J.D. Speaker: John Albanese
In the month and a half since it was announced that I would be giving this speech, I have been repeatedly given the greatest gift that anyone can receive: unsolicited advice.
Like your average law review article or amicus brief, most of this advice had zero impact. But there was one piece of advice that really stood out to me. I was told that I should have one goal for the speech and to write the speech to accomplish that goal. Well, there is only one thing that I want to get out of this speech: loud, enthusiastic applause. So I thought about times that I had heard law students loudly and enthusiastically applaud. And I realized: Law students always clap for the professor on the last of day of class for the semester.
Professors usually end the last class by doing three things: summing up the course, doling out a few words of wisdom, and saying a heartfelt goodbye. While most professors follow the same general formula, some of these last day wrap-ups have stuck in my memory. In Legal Methods, after Professor Bobbitt had us read a poem together as a class, he shouted “Welcome to Law School” and ran out the back of the classroom. I remember Professor Briffault simply shrugged his shoulders, said, “Property is a weird course,” then gave us all cookies.
But my favorite send-off came from Professor Chirelstein who said to us: “Over the course of the semester, I have come to hate most of you. Fortunately for you, I can’t remember any of your names.”
So here is my attempt at a last day wrap-up.
How do you sum up three years of law school? Put your hands down, that was a rhetorical question. Some aspects of law school are great.
We interacted with our professors and debated the leading legal questions of our time—like the constitutionality of the Affordable Care Act, which was argued in the Supreme Court by our honored guest, Solicitor General Verrilli. We discussed the future of class actions after Wal-Mart v. Dukes, and, of course, we talked about who owns a killed fox after it is wounded by competing parties. We got to work on interesting cases in our clinics and did meaningful pro bono work in exotic places like New Orleans, Miami, and Wisconsin. And the Law School even gave me money to buy bratwurst and beer in order throw a Midwestern-style barbecue bash in the courtyard. Talk about tuition dollars well spent.
But other aspects of law school were more stressful than fun—in particular, exams. For those of you in the audience who have not taken a law school exam, let me try to explain what it is like. Imagine yourself in a sporting event competing against 100 other very athletic-looking people. You have worked your whole life in order to participate in this event, and you are repeatedly told that it is very important to do well and that your entire future depends on the outcome. But you are not told what the rules of the game are. Instead, you are given only cryptic hints by someone who can only communicate by asking an endless series of questions. And, to top it all off, in the computer program that you must use to compete, the page-break function does not work.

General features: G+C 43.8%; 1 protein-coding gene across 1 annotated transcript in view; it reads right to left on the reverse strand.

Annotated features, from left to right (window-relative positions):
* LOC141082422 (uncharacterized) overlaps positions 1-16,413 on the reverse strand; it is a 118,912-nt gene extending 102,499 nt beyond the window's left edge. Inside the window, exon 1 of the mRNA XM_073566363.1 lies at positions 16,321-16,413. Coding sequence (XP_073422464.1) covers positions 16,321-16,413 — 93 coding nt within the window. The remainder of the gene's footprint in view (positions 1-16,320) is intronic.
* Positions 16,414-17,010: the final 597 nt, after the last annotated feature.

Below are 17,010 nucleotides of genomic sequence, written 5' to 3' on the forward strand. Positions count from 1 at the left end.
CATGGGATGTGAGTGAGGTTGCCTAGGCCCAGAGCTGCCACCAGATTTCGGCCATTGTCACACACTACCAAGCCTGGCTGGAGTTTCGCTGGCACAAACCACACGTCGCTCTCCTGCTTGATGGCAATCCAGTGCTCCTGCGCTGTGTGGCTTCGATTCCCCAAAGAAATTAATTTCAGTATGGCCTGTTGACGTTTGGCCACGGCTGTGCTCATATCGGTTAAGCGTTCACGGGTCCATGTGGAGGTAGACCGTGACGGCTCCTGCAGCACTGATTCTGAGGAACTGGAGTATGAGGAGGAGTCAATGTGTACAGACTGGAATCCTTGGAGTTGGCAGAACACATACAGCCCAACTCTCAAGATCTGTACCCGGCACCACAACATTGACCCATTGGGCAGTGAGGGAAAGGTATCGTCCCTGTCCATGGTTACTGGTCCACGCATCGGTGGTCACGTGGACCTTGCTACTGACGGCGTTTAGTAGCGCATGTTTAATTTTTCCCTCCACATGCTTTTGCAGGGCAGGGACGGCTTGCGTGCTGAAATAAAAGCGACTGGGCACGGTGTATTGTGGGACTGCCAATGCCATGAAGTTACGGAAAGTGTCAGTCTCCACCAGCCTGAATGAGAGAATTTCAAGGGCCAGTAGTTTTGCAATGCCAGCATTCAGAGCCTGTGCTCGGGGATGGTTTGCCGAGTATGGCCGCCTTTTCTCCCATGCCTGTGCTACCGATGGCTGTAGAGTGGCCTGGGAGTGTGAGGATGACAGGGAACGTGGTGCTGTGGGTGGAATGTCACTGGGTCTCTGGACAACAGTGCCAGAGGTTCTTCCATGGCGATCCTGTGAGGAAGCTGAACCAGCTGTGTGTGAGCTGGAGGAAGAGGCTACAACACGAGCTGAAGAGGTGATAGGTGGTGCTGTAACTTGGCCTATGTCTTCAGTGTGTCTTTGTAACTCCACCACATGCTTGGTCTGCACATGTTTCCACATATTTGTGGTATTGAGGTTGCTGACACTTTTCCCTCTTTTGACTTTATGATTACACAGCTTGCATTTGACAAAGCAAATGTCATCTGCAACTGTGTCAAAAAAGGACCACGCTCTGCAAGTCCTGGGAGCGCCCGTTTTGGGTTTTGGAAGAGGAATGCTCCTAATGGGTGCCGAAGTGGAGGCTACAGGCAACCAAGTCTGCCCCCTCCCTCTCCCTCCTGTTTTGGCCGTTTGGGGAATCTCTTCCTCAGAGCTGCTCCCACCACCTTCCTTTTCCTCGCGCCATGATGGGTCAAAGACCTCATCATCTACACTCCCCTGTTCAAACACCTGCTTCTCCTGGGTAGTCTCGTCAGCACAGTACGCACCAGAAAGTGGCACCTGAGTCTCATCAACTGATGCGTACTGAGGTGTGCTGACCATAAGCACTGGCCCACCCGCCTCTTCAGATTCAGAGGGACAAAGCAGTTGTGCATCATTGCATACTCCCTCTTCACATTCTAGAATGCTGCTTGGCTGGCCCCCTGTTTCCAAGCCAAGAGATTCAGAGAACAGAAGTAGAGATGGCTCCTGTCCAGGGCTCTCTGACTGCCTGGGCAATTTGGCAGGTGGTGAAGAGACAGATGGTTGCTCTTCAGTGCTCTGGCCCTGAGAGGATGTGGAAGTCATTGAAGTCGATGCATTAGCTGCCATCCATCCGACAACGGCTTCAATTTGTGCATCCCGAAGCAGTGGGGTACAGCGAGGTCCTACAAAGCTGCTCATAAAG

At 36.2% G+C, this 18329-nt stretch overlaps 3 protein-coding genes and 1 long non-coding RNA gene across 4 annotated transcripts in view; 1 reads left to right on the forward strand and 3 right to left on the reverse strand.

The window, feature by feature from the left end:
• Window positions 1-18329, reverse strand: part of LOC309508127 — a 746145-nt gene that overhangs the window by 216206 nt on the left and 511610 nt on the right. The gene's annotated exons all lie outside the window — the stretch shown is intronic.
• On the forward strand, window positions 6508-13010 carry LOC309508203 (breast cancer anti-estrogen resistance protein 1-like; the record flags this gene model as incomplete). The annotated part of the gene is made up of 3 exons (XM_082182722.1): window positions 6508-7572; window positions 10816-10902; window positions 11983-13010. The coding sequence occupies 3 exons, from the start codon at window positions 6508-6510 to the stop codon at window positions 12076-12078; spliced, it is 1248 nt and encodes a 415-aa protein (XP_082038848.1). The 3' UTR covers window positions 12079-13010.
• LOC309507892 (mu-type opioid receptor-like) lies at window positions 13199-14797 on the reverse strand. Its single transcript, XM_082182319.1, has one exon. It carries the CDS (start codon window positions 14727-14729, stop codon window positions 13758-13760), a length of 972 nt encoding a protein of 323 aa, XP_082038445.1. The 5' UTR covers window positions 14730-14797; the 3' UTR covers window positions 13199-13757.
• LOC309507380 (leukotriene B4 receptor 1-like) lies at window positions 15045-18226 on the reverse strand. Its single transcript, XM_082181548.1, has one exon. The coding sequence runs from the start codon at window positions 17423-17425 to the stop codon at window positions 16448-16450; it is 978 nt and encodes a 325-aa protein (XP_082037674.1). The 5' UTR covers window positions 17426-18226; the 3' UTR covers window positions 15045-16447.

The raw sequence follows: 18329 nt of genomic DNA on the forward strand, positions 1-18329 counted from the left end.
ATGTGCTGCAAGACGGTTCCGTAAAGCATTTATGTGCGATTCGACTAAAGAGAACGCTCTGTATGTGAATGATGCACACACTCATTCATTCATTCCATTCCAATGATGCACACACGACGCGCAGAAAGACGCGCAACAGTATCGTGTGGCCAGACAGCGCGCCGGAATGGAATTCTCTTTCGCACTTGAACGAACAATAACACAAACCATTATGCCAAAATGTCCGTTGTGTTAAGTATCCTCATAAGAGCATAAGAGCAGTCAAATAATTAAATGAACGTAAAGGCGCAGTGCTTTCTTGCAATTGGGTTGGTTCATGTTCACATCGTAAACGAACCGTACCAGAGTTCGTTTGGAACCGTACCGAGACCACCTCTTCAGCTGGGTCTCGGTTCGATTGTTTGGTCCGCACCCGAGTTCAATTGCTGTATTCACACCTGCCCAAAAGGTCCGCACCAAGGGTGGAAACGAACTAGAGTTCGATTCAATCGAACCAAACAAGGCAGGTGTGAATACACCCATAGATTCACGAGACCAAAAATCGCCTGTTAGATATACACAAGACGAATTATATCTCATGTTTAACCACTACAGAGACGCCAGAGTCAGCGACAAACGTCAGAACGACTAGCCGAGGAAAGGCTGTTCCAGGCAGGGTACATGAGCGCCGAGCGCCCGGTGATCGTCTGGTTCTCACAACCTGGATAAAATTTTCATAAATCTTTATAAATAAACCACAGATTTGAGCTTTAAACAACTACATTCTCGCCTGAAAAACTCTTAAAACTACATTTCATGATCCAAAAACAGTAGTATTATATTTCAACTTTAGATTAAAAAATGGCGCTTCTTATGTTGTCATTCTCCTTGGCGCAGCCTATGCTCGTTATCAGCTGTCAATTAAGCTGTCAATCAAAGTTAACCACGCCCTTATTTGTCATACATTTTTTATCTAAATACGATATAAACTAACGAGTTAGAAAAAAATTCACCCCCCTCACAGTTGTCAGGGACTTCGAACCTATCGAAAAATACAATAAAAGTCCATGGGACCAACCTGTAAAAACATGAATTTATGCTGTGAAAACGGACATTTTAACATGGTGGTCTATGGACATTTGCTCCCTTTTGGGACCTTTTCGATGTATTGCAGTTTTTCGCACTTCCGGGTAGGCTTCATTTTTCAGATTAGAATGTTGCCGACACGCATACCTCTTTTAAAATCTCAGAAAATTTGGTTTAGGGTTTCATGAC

This leads to my words of wisdom. A lot of “success” at law school depends on pleasing others, be it a professor, moot court judge, or even a journal editor. And most of the time, you are not certain how to make them happy. This can lead to frustration, anxiety, self-doubt, and, if you are anything like me, crying—lots and lots of crying.
And from what I have heard, sometimes it does not get better once you are out into practice. Partners, clients, and judges can often make vague but onerous demands that you must meet in order to succeed.
Now I’m going return the favor and offer you some unsolicited advice. Class of 2012, while you may spend most of the time trying to satisfy the needs of others, make sure that you are also pleasing yourself. You are all talented, smart, hardworking people that are capable of doing great things. But you most likely will never do that in a job that you do not like doing.
Law school gave us many things—headaches, sleepless nights, a crippling caffeine addiction—but most importantly it gave us the tools to think independently. We should use these tools to critically consider not only the substantive questions in our work as lawyers, but also the impact of our work. Like it or not, a J.D. carries much weight in this world, so no matter what type of law you practice, you should make sure that you apply the same critical, analytical thinking that you developed in law school to your own career choices.
And with that, it is time for the heartfelt goodbye. Unlike Professor Chirelstein, however, I am happy to say that after three years, I have come to like and respect all of you, and look forward to seeing what you will accomplish. And believe me when I say this: I will be proud to remember your names. Now, how about that loud, enthusiastic applause? Congratulations Class of 2012!